Tanzania's ruling party, dominant for decades, in unpredictable race to retain state power

Tanzanians vote Sunday in elections that could end the dominance of the ruling party, which has held power for decades but faces a united opposition buoyed by growing discontent over official corruption.

The apparent strength of a united opposition, led by former Prime Minister Edward Lowassa, has also fueled fears of possible violence in a country that has avoided the bloody unrest experienced among its neighbors in Africa's Great Lakes region.

Lowassa defected from the ruling Chama Cha Mapinduzi party earlier this year after it refused to make him its presidential candidate, and he captured national attention when he joined the opposition party Chama Cha Demokrasia na Maendeleo, known as Chadema. Lowassa now heads the four main opposition parties hoping to oust the party of Tanzania's revered founding leader Julius Nyerere.

Lowassa's massive rallies across the country have led some analysts to believe he poses a serious threat to the ruling party, whose grip on power has never before been so seriously threatened.

"The competition's been stiff. Even at this moment it's too early to say who will win," said Benson Bana, a political science lecturer at the University of Dar es Salaam. "Lowassa has mounted a good campaign. He will garner a good number of votes but I don't know if they will sufficient for him to be declared president."

Lowassa, 62, was prime minister in President Jakaya Kikwete's government from 2005 to 2008, but was forced to resign by a corruption scandal that continues to color his career despite his denials. He has a reputation as a fabulously wealthy politician, apparently one of the reasons why the ruling party rejected him as its presidential candidate.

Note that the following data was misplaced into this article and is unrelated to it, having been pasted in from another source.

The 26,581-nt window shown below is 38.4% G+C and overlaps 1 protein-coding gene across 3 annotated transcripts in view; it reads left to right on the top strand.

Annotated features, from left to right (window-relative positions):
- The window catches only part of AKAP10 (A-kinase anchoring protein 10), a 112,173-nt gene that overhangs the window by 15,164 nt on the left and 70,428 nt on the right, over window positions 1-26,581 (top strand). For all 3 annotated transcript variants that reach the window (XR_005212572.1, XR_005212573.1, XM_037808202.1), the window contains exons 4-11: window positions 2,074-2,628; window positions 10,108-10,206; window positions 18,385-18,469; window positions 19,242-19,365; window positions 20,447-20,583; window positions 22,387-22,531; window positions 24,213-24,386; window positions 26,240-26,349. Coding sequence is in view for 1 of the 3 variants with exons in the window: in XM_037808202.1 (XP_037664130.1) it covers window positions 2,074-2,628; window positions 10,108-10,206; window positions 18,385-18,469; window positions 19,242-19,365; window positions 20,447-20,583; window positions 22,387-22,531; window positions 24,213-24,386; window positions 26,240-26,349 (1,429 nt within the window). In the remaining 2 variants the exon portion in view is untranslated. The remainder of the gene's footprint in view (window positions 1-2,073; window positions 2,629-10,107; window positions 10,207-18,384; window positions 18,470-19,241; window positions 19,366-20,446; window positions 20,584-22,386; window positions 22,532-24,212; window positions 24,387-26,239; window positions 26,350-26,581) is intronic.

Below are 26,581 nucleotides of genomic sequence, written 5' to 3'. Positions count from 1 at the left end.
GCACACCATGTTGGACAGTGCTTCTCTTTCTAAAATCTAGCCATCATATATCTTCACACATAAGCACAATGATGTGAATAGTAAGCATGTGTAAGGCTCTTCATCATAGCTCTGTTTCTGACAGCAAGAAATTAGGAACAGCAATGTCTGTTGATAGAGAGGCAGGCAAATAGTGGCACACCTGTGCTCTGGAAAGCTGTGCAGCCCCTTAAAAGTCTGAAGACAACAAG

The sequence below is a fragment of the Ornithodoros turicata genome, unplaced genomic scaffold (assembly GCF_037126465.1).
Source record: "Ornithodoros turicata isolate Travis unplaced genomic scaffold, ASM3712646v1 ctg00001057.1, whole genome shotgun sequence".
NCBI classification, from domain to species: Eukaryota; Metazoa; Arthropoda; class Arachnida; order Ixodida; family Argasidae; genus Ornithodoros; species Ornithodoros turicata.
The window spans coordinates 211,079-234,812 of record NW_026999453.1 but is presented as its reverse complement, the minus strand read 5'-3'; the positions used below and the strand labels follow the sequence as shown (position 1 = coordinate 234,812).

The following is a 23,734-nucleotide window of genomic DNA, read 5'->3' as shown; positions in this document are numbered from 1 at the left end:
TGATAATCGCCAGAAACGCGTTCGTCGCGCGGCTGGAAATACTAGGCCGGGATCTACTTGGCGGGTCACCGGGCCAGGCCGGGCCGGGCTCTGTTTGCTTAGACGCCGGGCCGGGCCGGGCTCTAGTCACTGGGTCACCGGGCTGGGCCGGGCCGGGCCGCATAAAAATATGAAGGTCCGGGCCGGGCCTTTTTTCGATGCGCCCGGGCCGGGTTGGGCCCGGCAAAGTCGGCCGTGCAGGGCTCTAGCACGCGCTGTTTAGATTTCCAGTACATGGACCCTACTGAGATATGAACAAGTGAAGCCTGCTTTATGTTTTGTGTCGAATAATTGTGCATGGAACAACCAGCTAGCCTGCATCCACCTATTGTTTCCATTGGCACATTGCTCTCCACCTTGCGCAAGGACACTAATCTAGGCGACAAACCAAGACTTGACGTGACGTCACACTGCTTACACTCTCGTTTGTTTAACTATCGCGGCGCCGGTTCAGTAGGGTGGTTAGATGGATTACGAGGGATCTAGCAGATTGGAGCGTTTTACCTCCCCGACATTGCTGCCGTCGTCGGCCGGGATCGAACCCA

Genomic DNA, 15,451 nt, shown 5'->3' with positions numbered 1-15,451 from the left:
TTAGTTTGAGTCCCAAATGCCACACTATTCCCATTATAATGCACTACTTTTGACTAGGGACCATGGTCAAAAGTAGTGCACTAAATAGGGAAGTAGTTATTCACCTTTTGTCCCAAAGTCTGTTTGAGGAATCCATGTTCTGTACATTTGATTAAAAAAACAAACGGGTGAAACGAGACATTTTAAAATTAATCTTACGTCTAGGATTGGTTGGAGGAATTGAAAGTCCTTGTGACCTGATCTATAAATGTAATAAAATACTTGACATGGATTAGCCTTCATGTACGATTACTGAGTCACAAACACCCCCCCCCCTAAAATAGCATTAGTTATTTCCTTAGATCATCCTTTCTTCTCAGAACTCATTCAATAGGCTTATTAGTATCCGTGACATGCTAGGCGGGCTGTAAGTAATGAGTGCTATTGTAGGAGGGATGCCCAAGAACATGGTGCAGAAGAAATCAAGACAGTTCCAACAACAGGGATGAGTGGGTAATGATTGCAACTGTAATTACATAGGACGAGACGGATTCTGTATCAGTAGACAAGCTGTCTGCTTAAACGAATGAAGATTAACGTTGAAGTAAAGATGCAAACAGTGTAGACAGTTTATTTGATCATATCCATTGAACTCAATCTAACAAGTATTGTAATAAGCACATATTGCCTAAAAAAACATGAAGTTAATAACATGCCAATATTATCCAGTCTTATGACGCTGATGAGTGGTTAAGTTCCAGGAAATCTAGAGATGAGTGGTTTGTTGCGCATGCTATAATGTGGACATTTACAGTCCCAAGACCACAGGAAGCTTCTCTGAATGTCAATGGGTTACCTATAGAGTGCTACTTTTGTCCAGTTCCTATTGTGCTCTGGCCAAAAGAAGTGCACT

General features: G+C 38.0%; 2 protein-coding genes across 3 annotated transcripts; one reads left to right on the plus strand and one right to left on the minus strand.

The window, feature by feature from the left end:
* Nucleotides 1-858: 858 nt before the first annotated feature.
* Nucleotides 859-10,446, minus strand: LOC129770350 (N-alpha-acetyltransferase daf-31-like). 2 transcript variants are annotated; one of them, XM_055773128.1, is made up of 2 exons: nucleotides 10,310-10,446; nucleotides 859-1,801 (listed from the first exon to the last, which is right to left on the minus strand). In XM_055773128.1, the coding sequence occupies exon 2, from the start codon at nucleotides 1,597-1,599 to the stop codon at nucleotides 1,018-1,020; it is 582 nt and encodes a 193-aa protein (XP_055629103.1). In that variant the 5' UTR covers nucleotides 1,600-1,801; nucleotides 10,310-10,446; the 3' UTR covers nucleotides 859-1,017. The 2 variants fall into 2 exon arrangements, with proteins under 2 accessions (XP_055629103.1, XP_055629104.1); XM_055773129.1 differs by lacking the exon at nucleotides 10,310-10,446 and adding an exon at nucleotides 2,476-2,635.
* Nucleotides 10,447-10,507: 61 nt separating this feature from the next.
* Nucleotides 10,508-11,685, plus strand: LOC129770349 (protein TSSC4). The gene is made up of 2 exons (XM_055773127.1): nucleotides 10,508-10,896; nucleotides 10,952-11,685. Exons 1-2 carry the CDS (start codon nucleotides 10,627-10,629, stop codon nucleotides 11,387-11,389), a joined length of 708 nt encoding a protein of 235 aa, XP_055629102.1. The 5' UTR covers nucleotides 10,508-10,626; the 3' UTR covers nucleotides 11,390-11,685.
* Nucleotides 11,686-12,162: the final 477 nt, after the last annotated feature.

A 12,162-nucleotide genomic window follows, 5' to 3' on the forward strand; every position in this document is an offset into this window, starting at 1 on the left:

The ruling party's eventual choice, Works Minister John Magufuli, 55, is widely seen as a corruption-free, effective public servant who could improve the ruling party's image in the eyes of ordinary people fed up with state graft. "He is credible," said Bana.

In Zanzibar, which is run by a semi-autonomous government, the ruling party faces strong opposition from the Civic United Front, whose leaders promise reduced taxes and free education. The party narrowly lost control of the island in the previous election.

"We expect to win by majority this time, and if that dream comes true we will offer our people the best social services," said Omar Ali Shehe, the Civic United Front's director of elections.

Amid concerns over possible chaos, outgoing president Kikwete urges calm, saying Tanzania's security forces will work to keep the peace.

There are concerns that some opposition groups may be training and arming their own militias, said Jeffrey Smith, director of Africa policy for the Washington D.C.-based group Robert F. Kennedy Human Rights.

"The important thing to remember here is that Tanzanians take great pride in being a bright spot, and importantly, a stable democracy, in a region that is otherwise plagued by autocratic and repressive regimes," said Smith. "However, the prospect of electoral violence looms heavy on the minds of many."


Associated Press reporter Ali Sultan in Zanzibar contributed to this report.